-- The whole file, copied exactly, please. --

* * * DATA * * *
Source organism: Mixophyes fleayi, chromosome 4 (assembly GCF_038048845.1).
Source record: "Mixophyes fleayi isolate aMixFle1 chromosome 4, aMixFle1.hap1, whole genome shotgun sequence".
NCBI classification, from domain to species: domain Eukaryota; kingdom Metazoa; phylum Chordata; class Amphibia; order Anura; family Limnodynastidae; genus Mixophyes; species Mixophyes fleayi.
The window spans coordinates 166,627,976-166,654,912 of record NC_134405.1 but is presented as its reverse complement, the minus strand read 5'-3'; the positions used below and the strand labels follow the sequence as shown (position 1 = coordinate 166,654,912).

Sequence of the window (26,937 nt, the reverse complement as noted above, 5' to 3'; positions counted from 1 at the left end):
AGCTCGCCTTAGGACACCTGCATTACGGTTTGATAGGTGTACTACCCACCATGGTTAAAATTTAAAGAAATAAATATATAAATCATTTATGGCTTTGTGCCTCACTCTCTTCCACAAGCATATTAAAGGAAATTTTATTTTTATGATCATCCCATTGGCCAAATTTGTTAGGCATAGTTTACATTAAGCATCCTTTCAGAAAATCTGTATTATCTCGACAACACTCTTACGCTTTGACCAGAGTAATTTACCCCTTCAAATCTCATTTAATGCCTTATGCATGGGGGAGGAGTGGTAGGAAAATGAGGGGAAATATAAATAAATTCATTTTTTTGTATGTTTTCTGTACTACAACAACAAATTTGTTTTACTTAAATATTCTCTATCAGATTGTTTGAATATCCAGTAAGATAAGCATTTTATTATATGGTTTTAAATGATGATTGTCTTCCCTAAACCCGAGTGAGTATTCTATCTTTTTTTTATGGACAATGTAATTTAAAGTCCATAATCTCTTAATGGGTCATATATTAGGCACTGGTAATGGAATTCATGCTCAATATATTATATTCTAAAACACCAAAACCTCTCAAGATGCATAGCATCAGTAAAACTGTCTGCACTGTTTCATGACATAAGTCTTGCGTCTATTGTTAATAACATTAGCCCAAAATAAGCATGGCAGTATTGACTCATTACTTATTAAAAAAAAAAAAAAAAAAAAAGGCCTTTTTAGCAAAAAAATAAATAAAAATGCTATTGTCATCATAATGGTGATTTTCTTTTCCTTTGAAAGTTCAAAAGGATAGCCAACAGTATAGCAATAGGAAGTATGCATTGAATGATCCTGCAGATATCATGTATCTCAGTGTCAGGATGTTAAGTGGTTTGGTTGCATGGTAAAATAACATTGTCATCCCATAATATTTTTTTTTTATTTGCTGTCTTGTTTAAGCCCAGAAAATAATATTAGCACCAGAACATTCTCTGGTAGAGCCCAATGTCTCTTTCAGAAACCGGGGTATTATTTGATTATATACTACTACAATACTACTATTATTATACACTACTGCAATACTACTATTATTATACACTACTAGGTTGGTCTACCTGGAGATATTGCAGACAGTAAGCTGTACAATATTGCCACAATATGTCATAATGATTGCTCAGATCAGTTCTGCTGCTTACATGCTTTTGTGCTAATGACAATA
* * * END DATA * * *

Source organism: Mixophyes fleayi, chromosome 4 (assembly GCF_038048845.1).
Source record: "Mixophyes fleayi isolate aMixFle1 chromosome 4, aMixFle1.hap1, whole genome shotgun sequence".
NCBI classification, from domain to species: domain Eukaryota; kingdom Metazoa; phylum Chordata; class Amphibia; order Anura; family Limnodynastidae; genus Mixophyes; species Mixophyes fleayi.
The window spans coordinates 166,627,976-166,654,912 of record NC_134405.1 but is presented as its reverse complement, the minus strand read 5'-3'; the positions used below and the strand labels follow the sequence as shown (position 1 = coordinate 166,654,912).

Sequence of the window (26,937 nt, the reverse complement as noted above, 5' to 3'; positions counted from 1 at the left end):
AGCTCGCCTTAGGACACCTGCATTACGGTTTGATAGGTGTACTACCCACCATGGTTAAAATTTAAAGAAATAAATATATAAATCATTTATGGCTTTGTGCCTCACTCTCTTCCACAAGCATATTAAAGGAAATTTTATTTTTATGATCATCCCATTGGCCAAATTTGTTAGGCATAGTTTACATTAAGCATCCTTTCAGAAAATCTGTATTATCTCGACAACACTCTTACGCTTTGACCAGAGTAATTTACCCCTTCAAATCTCATTTAATGCCTTATGCATGGGGGAGGAGTGGTAGGAAAATGAGGGGAAATATAAATAAATTCATTTTTTTGTATGTTTTCTGTACTACAACAACAAATTTGTTTTACTTAAATATTCTCTATCAGATTGTTTGAATATCCAGTAAGATAAGCATTTTATTATATGGTTTTAAATGATGATTGTCTTCCCTAAACCCGAGTGAGTATTCTATCTTTTTTTTATGGACAATGTAATTTAAAGTCCATAATCTCTTAATGGGTCATATATTAGGCACTGGTAATGGAATTCATGCTCAATATATTATATTCTAAAACACCAAAACCTCTCAAGATGCATAGCATCAGTAAAACTGTCTGCACTGTTTCATGACATAAGTCTTGCGTCTATTGTTAATAACATTAGCCCAAAATAAGCATGGCAGTATTGACTCATTACTTATTAAAAAAAAAAAAAAAAAAAAAGGCCTTTTTAGCAAAAAAATAAATAAAAATGCTATTGTCATCATAATGGTGATTTTCTTTTCCTTTGAAAGTTCAAAAGGATAGCCAACAGTATAGCAATAGGAAGTATGCATTGAATGATCCTGCAGATATCATGTATCTCAGTGTCAGGATGTTAAGTGGTTTGGTTGCATGGTAAAATAACATTGTCATCCCATAATATTTTTTTTTTATTTGCTGTCTTGTTTAAGCCCAGAAAATAATATTAGCACCAGAACATTCTCTGGTAGAGCCCAATGTCTCTTTCAGAAACCGGGGTATTATTTGATTATATACTACTACAATACTACTATTATTATACACTACTGCAATACTACTATTATTATACACTACTAGGTTGGTCTACCTGGAGATATTGCAGACAGTAAGCTGTACAATATTGCCACAATATGTCATAATGATTGCTCAGATCAGTTCTGCTGCTTACATGCTTTTGTGCTAATGACAATA